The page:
A new prospective longitudinal study published by the Jama Pediatrics and developed at Boston University shows that the health benefits of potassium-rich diets are numerous. The study, titled “Longitudinal Effects of Dietary Sodium and Potassium on Blood Pressure in Adolescent Girls” was conducted on 2185 teenage girls over a period of 10 years.
The study measured the comparative intake of sodium and potassium and the effects of the two in relation to blood pressure. Dr. Lynn L. Moors’s study can prove crucial for blood pressure control of the risk population.
During the study it was observed that more health benefits can be gained from a potassium-rich diet in comparison to a sodium-reduced one. Those girls that had an intake of 2400 mg or more of potassium each day had critically lower blood pressure than the ones that had a lower intake. This trend can continue well into adulthood as it was discovered that such a diet can reduce the risk of death or cardiovascular disease.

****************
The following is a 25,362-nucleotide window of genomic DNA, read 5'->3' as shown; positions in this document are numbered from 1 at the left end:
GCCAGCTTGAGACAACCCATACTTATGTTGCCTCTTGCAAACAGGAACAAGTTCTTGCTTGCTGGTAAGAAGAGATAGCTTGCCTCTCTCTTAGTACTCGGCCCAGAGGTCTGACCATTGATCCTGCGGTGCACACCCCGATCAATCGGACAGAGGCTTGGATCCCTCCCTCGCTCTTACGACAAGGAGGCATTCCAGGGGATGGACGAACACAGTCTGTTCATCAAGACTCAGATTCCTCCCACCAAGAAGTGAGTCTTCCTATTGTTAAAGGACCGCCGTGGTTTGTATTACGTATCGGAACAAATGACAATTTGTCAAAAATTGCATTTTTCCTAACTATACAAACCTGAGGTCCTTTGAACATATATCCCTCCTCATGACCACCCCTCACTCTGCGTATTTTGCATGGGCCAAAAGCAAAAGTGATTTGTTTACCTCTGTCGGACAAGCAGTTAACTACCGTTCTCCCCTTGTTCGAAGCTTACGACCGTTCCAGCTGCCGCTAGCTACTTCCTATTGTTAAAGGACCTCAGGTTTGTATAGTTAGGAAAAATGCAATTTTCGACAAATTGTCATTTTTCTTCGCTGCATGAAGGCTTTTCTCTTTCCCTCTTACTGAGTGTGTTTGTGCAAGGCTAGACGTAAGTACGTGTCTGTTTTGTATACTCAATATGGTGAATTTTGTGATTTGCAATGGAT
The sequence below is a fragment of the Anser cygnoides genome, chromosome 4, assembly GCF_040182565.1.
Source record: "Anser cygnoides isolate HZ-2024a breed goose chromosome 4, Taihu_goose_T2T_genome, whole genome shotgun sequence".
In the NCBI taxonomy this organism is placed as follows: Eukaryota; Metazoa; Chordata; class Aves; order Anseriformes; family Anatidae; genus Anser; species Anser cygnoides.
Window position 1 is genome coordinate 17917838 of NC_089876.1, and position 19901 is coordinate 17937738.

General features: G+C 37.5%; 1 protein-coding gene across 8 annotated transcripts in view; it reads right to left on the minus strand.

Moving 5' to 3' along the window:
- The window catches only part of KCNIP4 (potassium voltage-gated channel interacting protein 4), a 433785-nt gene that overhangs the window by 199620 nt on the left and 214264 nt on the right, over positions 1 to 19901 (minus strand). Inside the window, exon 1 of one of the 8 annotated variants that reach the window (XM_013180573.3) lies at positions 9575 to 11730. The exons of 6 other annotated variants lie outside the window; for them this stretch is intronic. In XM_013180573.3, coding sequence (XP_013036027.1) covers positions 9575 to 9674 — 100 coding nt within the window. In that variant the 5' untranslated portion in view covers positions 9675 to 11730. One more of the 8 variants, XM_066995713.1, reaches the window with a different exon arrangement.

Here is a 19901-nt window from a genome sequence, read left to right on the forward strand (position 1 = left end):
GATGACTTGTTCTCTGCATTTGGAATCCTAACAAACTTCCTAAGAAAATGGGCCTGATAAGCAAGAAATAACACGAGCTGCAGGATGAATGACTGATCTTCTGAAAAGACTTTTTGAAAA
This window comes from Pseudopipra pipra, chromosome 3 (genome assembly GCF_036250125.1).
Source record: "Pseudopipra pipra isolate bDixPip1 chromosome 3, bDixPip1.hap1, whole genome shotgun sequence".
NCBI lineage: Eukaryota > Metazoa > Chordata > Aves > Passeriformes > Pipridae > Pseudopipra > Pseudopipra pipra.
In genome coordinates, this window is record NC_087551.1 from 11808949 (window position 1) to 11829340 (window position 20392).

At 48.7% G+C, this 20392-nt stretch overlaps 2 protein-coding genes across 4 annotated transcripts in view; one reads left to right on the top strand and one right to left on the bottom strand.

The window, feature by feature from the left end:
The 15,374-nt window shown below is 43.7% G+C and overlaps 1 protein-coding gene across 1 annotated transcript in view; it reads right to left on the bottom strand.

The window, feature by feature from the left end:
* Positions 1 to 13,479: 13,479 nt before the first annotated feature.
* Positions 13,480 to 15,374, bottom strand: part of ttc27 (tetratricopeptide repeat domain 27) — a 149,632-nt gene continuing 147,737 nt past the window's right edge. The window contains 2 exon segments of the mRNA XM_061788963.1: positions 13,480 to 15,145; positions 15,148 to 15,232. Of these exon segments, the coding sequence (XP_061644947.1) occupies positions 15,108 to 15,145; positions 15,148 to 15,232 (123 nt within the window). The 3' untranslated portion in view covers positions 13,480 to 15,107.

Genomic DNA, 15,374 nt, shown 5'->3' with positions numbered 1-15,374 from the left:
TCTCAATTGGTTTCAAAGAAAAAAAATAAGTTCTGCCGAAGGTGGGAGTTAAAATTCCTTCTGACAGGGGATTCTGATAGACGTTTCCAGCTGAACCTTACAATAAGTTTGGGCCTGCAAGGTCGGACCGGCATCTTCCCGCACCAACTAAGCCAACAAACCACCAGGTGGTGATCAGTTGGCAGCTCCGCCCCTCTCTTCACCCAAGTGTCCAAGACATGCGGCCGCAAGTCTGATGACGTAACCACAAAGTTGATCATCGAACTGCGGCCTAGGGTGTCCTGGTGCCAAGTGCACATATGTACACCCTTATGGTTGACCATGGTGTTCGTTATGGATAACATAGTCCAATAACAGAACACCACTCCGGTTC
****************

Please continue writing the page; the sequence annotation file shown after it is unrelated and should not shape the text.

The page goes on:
It may be that the results are indicative of healthy diet options, as the high levels of potassium intake mostly result from the consumption of vegetable and fruit. The body of a teenager requires higher potassium intake than that of an adult. Sticking to the right diet thus offers not only protection of low blood pressure levels in adulthood, but also regulation of the heartbeat and lower risk of muscle loss or cardiovascular complications.
To perfect the guidelines for a potassium-rich diet, it is indicated to consume such foods as potatoes, white beans, apples, bananas, coconut or broccoli.
“This study emphasizes the need to develop methods for estimating salt sensitivity to be used in future studies of high-risk populations and points to the potential health risks associated with the existing low dietary potassium intakes among US children and adolescents,” Mrs. Moore concluded.
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